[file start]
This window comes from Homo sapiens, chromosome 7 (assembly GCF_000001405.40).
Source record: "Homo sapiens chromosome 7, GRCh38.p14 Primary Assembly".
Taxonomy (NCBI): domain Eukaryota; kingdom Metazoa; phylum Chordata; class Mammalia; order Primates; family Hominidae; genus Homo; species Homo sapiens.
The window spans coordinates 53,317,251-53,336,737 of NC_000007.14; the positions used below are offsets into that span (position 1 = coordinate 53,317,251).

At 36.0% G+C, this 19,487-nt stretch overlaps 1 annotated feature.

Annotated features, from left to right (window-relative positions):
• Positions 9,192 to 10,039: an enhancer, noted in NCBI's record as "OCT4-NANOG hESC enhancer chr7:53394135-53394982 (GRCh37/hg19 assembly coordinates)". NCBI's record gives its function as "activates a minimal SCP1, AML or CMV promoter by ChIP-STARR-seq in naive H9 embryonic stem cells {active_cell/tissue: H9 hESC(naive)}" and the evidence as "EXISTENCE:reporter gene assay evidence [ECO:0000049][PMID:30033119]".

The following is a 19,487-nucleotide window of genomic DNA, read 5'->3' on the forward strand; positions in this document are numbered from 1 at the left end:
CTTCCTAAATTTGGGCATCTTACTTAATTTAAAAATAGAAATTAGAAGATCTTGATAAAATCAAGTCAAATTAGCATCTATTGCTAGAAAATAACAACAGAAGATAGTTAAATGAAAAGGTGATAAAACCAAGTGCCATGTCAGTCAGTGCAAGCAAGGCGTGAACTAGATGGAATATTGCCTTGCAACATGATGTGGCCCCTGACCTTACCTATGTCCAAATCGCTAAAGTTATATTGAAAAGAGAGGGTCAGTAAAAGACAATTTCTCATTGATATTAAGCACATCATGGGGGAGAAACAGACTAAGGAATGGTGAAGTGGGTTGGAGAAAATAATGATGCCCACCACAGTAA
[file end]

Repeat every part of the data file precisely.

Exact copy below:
This window comes from Homo sapiens, chromosome 7 (assembly GCF_000001405.40).
Source record: "Homo sapiens chromosome 7, GRCh38.p14 Primary Assembly".
Taxonomy (NCBI): domain Eukaryota; kingdom Metazoa; phylum Chordata; class Mammalia; order Primates; family Hominidae; genus Homo; species Homo sapiens.
The window spans coordinates 53,317,251-53,336,737 of NC_000007.14; the positions used below are offsets into that span (position 1 = coordinate 53,317,251).

At 36.0% G+C, this 19,487-nt stretch overlaps 1 annotated feature.

Annotated features, from left to right (window-relative positions):
• Positions 9,192 to 10,039: an enhancer, noted in NCBI's record as "OCT4-NANOG hESC enhancer chr7:53394135-53394982 (GRCh37/hg19 assembly coordinates)". NCBI's record gives its function as "activates a minimal SCP1, AML or CMV promoter by ChIP-STARR-seq in naive H9 embryonic stem cells {active_cell/tissue: H9 hESC(naive)}" and the evidence as "EXISTENCE:reporter gene assay evidence [ECO:0000049][PMID:30033119]".

The following is a 19,487-nucleotide window of genomic DNA, read 5'->3' on the forward strand; positions in this document are numbered from 1 at the left end:
CTTCCTAAATTTGGGCATCTTACTTAATTTAAAAATAGAAATTAGAAGATCTTGATAAAATCAAGTCAAATTAGCATCTATTGCTAGAAAATAACAACAGAAGATAGTTAAATGAAAAGGTGATAAAACCAAGTGCCATGTCAGTCAGTGCAAGCAAGGCGTGAACTAGATGGAATATTGCCTTGCAACATGATGTGGCCCCTGACCTTACCTATGTCCAAATCGCTAAAGTTATATTGAAAAGAGAGGGTCAGTAAAAGACAATTTCTCATTGATATTAAGCACATCATGGGGGAGAAACAGACTAAGGAATGGTGAAGTGGGTTGGAGAAAATAATGATGCCCACCACAGTAA